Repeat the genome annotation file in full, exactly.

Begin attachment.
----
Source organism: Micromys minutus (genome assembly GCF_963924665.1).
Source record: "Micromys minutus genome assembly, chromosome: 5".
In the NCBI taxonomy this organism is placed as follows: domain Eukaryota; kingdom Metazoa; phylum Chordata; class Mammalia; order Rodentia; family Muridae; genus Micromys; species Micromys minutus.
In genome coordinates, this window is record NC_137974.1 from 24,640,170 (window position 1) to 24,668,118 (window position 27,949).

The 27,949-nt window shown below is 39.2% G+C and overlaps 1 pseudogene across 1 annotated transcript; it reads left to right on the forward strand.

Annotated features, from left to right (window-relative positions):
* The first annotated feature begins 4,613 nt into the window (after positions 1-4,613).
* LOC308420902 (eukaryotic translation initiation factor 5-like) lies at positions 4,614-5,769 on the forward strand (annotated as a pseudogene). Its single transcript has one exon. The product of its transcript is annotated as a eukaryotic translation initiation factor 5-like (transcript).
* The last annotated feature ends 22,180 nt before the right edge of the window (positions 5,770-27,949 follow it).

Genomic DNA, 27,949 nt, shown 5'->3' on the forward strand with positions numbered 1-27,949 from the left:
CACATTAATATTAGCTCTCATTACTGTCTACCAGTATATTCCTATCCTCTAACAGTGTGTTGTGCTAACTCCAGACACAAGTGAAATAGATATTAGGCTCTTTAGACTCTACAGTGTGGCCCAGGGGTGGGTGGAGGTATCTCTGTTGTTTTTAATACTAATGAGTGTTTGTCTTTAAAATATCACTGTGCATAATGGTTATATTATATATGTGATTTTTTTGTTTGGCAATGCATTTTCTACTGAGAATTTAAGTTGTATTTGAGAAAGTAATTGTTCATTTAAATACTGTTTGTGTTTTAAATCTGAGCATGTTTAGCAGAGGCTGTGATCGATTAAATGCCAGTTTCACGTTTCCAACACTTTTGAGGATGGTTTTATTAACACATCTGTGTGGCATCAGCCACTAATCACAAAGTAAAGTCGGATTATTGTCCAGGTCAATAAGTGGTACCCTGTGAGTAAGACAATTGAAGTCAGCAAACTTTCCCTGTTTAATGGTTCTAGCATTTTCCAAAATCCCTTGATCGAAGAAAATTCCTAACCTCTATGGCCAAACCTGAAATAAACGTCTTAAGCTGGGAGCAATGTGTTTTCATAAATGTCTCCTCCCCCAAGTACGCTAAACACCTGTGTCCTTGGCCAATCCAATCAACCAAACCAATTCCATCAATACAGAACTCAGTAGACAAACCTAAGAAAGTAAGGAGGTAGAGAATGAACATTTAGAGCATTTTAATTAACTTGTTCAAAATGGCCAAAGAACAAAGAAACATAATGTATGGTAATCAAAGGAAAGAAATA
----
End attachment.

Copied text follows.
Source organism: Micromys minutus (genome assembly GCF_963924665.1).
Source record: "Micromys minutus genome assembly, chromosome: 5".
In the NCBI taxonomy this organism is placed as follows: domain Eukaryota; kingdom Metazoa; phylum Chordata; class Mammalia; order Rodentia; family Muridae; genus Micromys; species Micromys minutus.
In genome coordinates, this window is record NC_137974.1 from 24,640,170 (window position 1) to 24,668,118 (window position 27,949).

The 27,949-nt window shown below is 39.2% G+C and overlaps 1 pseudogene across 1 annotated transcript; it reads left to right on the forward strand.

Annotated features, from left to right (window-relative positions):
* The first annotated feature begins 4,613 nt into the window (after positions 1-4,613).
* LOC308420902 (eukaryotic translation initiation factor 5-like) lies at positions 4,614-5,769 on the forward strand (annotated as a pseudogene). Its single transcript has one exon. The product of its transcript is annotated as a eukaryotic translation initiation factor 5-like (transcript).
* The last annotated feature ends 22,180 nt before the right edge of the window (positions 5,770-27,949 follow it).

Genomic DNA, 27,949 nt, shown 5'->3' on the forward strand with positions numbered 1-27,949 from the left:
CACATTAATATTAGCTCTCATTACTGTCTACCAGTATATTCCTATCCTCTAACAGTGTGTTGTGCTAACTCCAGACACAAGTGAAATAGATATTAGGCTCTTTAGACTCTACAGTGTGGCCCAGGGGTGGGTGGAGGTATCTCTGTTGTTTTTAATACTAATGAGTGTTTGTCTTTAAAATATCACTGTGCATAATGGTTATATTATATATGTGATTTTTTTGTTTGGCAATGCATTTTCTACTGAGAATTTAAGTTGTATTTGAGAAAGTAATTGTTCATTTAAATACTGTTTGTGTTTTAAATCTGAGCATGTTTAGCAGAGGCTGTGATCGATTAAATGCCAGTTTCACGTTTCCAACACTTTTGAGGATGGTTTTATTAACACATCTGTGTGGCATCAGCCACTAATCACAAAGTAAAGTCGGATTATTGTCCAGGTCAATAAGTGGTACCCTGTGAGTAAGACAATTGAAGTCAGCAAACTTTCCCTGTTTAATGGTTCTAGCATTTTCCAAAATCCCTTGATCGAAGAAAATTCCTAACCTCTATGGCCAAACCTGAAATAAACGTCTTAAGCTGGGAGCAATGTGTTTTCATAAATGTCTCCTCCCCCAAGTACGCTAAACACCTGTGTCCTTGGCCAATCCAATCAACCAAACCAATTCCATCAATACAGAACTCAGTAGACAAACCTAAGAAAGTAAGGAGGTAGAGAATGAACATTTAGAGCATTTTAATTAACTTGTTCAAAATGGCCAAAGAACAAAGAAACATAATGTATGGTAATCAAAGGAAAGAAATA